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Wednesday, March 22, 2006

Book Reviews

Which Way Is Left?

The detective’s role is precisely to demonstrate how “the impossible is possible” (Ellery Queen), i.e. to re-symbolize the traumatic shock. To integrate it into symbolic reality. His very presence is a kind of pawn guaranteeing in advance the transformation of the lawless sequence into a lawful sequence: in other words, the re-establishment of “normality.”
—Slavoj Zizek, The Detective and the Analyst

Petros Markaris’s third crime novel, O Tse Autoktonêse (Che Committed Suicide, 2003) opens with detective Haritos on convalescent leave, recovering after having been shot in Markaris’s previous novel, Amyna Zônês (Zone Defense, see my “Illegal Zone,” in the previous edition of, February 1, 2006). From the beginning of the book, the reader witnesses the sense of isolation and a kind of despair to which Haritos is subjected because of his inability to fully control his own life and recover a sense of normality. He is a shadow of his former self, both physically and, most important, psychologically. He feels patronized by his relatives and forgotten by his own colleagues: “like a Palestinian who is confined by the Israelis” (p. 12). As he explains, he and his wife, Ariadne, spend their evenings on the couch, watching Aquarium.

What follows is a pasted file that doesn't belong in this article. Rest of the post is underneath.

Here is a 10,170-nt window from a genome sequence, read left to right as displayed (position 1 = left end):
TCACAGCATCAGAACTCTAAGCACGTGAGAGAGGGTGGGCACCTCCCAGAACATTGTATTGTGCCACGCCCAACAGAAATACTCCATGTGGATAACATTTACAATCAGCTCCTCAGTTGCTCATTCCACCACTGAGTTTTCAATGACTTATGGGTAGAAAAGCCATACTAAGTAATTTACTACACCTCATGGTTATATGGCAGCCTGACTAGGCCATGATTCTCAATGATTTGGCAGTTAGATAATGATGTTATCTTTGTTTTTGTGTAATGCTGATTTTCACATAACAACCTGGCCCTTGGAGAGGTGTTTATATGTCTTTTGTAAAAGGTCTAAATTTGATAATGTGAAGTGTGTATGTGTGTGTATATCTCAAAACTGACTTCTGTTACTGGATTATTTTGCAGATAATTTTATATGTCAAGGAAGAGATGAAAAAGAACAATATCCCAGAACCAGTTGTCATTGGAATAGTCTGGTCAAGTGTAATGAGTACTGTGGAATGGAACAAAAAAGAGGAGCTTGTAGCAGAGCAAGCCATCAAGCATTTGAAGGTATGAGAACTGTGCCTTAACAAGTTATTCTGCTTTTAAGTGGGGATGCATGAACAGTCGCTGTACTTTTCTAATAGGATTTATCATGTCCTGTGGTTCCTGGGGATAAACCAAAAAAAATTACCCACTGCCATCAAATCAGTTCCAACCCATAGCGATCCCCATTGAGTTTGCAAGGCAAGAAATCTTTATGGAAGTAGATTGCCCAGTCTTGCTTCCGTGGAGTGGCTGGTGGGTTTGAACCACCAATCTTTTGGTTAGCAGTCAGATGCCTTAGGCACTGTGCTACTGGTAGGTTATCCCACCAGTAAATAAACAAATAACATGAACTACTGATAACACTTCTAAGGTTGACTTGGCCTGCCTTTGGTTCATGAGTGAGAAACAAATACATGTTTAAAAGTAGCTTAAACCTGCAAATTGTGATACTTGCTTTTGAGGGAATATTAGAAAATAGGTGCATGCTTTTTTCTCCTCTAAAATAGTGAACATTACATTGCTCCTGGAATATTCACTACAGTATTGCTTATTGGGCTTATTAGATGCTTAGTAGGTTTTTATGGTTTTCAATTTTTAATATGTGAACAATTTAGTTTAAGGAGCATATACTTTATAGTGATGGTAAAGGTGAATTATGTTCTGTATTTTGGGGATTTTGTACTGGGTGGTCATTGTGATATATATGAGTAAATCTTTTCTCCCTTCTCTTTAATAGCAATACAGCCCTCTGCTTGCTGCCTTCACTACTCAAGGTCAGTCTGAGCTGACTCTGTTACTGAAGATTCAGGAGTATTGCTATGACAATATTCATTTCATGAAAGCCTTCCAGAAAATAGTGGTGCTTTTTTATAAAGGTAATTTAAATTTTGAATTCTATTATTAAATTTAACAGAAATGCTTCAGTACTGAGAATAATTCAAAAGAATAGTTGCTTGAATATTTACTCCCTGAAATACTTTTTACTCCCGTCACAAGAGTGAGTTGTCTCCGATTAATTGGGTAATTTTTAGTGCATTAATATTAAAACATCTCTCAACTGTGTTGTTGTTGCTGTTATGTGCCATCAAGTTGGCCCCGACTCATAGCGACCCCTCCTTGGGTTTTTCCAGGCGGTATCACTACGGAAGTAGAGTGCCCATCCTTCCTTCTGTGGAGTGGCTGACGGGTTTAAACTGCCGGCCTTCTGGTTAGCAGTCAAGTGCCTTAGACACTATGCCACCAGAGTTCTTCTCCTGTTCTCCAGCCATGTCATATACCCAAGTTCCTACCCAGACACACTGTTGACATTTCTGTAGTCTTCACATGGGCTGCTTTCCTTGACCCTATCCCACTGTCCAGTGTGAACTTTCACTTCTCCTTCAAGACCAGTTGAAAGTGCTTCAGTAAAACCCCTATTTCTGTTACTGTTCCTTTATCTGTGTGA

There are not any fish living in this particular “Aquarium,” only the well-known TV personality Aspasia Komi, who once a week invites politicians, businessmen, and the occasional soccer player or weightlifter, accuses people, makes disclosures about scandals, and in the end dismisses her guests with a smile. Before, I used to spit and leave. Now, I still spit but watch them, like one out of ten Neo-Hellenes. (p. 24)

And there seems to be nothing potentially promising or exciting in his life, at least for the next few months of his medical leave. Until….